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Review: The New Legacy of J.D. Salinger in Solnik's A LIFE IN THE RYE

Review: The New Legacy of J.D. Salinger in Solnik's A LIFE IN THE RYE If you've ever been given the chance to delve into the artistic mind, where creativity is at its peak, then you'll acknowledge that the reason for creation is not to satisfy an audience or keep up with the expectations of others. That which is created derives from the artist's soul, and from its birth becomes his unique perspective - a purpose that is molded by talent and dedication but fueled by psychological need. This need to create, to expel ideas as a means of self-expression... it is as though life depended on this catharsis, and perhaps in many ways it does.

Jerome David (J.D.) Salinger was one such person whose very essence thrived on the written word - whose need to write was entwined so intricately with his existence. Rendering him at the mercy of inspiration and most times leaving him trapped inside the confines of his own mind, Salinger's life is a fascinating story in its own right. Playwright Claude Solnik now harnesses the tragic beauty of this man's life in his new play A Life In the Rye, rebirthing a story that exquisitely brings together real life, literary creation, lost love and the effects of war - all within two captivating hours.

Presented by Two Tough Broads, directed by Joe John Battista and now in performances at the historic Theater for the New City, A Life In the Rye is truly an inspirational piece of theater that not only brings new life to J.D. Salinger's own story, but does so in a way that brings such dimensionality to a brilliant yet troubled life. One hundred years after the author's birth and following the opening of an exhibit at the New York Public Library to commemorate Salinger's life and work, Solnik's play is an unbiased and beautifully-crafted ode to this man that shows both the playwright's admiration and the truthful complexity of Salinger's life.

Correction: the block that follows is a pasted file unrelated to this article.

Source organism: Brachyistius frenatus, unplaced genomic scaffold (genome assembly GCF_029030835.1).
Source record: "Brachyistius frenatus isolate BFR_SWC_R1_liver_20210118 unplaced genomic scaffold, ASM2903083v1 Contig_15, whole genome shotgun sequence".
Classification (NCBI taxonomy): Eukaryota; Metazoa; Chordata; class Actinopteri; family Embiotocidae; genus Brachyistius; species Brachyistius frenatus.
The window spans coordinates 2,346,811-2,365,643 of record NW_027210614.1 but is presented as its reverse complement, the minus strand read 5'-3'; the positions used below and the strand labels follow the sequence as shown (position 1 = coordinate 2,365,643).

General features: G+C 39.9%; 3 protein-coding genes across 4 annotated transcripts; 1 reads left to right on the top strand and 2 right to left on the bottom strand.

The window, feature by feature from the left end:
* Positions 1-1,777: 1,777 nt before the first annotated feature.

Encapsulating the life of such an iconic literary figure from all angles - from his early years to his involvement in World War II, and from the women he loved to the creation of one Holden Caulfield - leaves nothing left unsaid in this journey the audience takes with a man whose soul remained forever linked to what he created on paper. Through Battista's vision, Solnik gives the audience a wonderful understanding of an artist who found his purpose, his reason through writing, using reality as a sort of superficial cover story for the fictional existence he at all costs fought to sustain.

As Solnik states, "His life is a powerful story. He achieved celebrity at a very young age after returning from [the war], and he was never really able to return to an ordinary life."Review: The New Legacy of J.D. Salinger in Solnik's A LIFE IN THE RYE

Salinger's life was hardly ever ordinary, as an artist's life rarely is. His undying passion to be published (and later to write simply for the sake of doing so) fueled a certain way of thinking that brought him into the public eye as much as it did isolate him. A Life in the Rye begins with the young Salinger's need to be published in the New Yorker, followed by his acquaintance with Oona O'Neill (daughter of renowned author Eugene O'Neill). Considered his first love, Salinger treated Oona as both his lover and muse - the sole person who inspired him to write and be the person he wished to be. Obsessed with celebrity, Oona eventually married Charlie Chaplin while Salinger fought in World War II.